there is something to be said about working in a company first
The more I talk to investors and entrepreneurs the more I have come to think that there is something to be said about working in a company first.
There is no doubt a handful of entrepreneurs who have been at some type of business or another since they were able to walk and that is a unique breed. They have an innate understanding on how to grow a business and understand when the business needs to be tweaked. Yet there are also many entrepreneurs who are stubborn and refuse to do it any other way but their own. When you have a group of investors that care about the success of the business too, I'd recommend rethinking that type of behavior but it just sometimes comes with the territory.
I see (and so do all investors) so many business ideas these days. Some of them IMHO are awful while others are interesting yet I can't imagine how they can make any significant amount of money to create a need for investors. Regardless many of the people behind these start-ups have never really had a job in a start-up but are just jumping into the start-up game.
One investor I know is frustrated with first time entrepreneurs who really have not learned on someone elses dime. The beauty of working in a start-up before starting your own is that you get to see in person what works, what doesn't, what the realities are of growing a business from scratch. The ability to wear a bunch of different hats…and more than anything an education in how hard it is to build a business and to see first hand what works and what doesn't work can only be a tremendous value for anyone moving forward in their career.
I certainly applaud everyone who is starting their own businesses. I write about that often and as far as I am concerned the more entrepreneurs the better. Yet there is something about learning the underpinnings of a start-up business before embarking on your own. I also believe that working with a team can teach you about your own limitations including your best assets. That is helpful to know before starting your own as you know what makes sense in a partner.
Bottom line…there is something to be said about working in a company when you get out of college or even graduate school before immediately jumping into your own start-up. The road is long and the more you know before embarking on your own endeavor it might be worth learning a few things of value before going down that road.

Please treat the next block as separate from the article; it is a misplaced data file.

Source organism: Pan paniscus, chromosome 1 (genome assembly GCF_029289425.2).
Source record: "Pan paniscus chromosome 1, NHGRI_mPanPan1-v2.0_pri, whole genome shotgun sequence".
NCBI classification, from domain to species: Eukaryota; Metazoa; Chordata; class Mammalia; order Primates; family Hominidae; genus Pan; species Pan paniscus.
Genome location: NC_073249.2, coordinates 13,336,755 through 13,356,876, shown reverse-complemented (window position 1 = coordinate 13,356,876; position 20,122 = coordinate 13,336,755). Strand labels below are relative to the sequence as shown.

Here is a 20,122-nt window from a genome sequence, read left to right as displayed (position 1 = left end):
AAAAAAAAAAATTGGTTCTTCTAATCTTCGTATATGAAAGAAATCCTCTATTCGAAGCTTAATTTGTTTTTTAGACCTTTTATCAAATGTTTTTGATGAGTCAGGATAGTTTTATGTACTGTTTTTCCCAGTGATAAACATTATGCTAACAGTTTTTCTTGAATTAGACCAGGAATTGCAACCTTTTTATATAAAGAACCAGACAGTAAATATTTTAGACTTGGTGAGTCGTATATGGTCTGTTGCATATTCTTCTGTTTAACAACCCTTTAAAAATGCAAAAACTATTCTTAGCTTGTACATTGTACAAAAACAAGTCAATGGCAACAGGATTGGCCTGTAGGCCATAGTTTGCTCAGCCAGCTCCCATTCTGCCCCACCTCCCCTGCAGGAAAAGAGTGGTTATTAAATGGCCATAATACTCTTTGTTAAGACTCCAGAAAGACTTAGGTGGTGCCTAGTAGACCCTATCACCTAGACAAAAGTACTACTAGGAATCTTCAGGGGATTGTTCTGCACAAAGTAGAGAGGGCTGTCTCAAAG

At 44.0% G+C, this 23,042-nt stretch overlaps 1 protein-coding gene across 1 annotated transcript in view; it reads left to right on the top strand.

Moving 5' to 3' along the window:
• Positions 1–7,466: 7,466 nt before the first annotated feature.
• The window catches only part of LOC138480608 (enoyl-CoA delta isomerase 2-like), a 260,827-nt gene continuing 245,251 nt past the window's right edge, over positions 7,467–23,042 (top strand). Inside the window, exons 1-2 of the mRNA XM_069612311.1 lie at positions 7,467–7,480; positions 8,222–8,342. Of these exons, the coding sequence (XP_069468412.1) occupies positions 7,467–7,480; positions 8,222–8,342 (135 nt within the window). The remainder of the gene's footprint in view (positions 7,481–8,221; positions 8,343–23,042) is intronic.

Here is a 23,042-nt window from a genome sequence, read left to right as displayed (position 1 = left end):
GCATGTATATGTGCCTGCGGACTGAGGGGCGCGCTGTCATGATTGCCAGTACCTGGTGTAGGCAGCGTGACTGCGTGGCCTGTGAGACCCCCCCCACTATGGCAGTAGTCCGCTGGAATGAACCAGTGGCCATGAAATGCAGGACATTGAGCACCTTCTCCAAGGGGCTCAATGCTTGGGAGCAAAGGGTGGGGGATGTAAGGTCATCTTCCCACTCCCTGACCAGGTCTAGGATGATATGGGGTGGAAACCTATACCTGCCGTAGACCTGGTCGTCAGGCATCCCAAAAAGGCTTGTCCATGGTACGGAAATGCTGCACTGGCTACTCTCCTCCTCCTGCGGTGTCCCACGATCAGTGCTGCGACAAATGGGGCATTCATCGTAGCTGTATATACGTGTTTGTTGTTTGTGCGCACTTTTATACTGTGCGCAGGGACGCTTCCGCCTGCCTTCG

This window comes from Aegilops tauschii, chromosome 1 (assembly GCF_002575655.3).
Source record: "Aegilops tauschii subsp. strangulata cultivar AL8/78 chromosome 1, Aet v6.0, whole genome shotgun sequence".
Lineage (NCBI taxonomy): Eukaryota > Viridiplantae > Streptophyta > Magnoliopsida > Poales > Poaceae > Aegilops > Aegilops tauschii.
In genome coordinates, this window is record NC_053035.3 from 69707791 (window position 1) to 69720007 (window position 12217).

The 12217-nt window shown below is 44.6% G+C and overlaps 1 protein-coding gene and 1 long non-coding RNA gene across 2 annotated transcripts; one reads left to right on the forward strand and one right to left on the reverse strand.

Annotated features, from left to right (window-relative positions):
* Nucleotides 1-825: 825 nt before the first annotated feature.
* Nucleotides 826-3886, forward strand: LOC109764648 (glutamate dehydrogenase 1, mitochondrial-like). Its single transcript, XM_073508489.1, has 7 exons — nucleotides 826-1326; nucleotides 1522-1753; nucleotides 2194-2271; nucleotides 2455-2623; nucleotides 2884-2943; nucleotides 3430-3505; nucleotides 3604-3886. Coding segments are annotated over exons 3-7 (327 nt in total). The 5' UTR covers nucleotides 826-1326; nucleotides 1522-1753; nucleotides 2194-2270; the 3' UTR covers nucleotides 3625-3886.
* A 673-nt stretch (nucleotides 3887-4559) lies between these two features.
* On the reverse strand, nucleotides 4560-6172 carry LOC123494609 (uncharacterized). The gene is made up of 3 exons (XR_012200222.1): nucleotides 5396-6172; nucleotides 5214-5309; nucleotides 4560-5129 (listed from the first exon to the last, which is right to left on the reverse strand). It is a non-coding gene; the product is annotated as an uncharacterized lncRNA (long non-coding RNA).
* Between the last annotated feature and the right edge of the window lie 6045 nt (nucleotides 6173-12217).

As someone who racked up a lot of experience in start-ups before launching her own, I really appreciate this post. Sometimes it feels like any freshly minted Stanford MBA can trump my 15 years experience (when it comes to investors). With all due respect to the recent Stanford grads out there, I find it hard to fathom.
experience goes a long long long way
Great post, thanks Joanne!Being able to learn at a start-up is worth way more than the actual salary that you get. It gives you the opportunity to gain knowledge and comprehension from the founders’ mistakes on their way to build up a company. Failure is important, but –as you describe– many avoidable mistakes are made along the way that can threaten the whole business. And they are mostly to be blamed on the lack of experience.What I would consider as even more critical is the fact that many first time founders get ‘blind’ along the way (which is more than normal), but refuse to accept the advice given from investors, people from outside, and their own employees. They stick along with their idea until there is no other option than to close down the business.The last start-up, where I worked with two experienced entrepreneurs proved exactly the opposite. They followed their own way, but were aware of the risks, and open to constructive criticism. In my perception it is a question of the serenity that comes with age and the experience with numerous critical situations.
Joanne I’d love to know your thoughts on getting work experience in a startup vs. in the industry you’re trying to disrupt.
If you are going to disrupt let’s say education, then either you or educators in your company is key. otherwise, how are you going to understand what isn’t working.the key to a start-up experience is really understanding how to grow something from an idea. it is hard hard work to create something from nothing. working in an environment like that is insightful.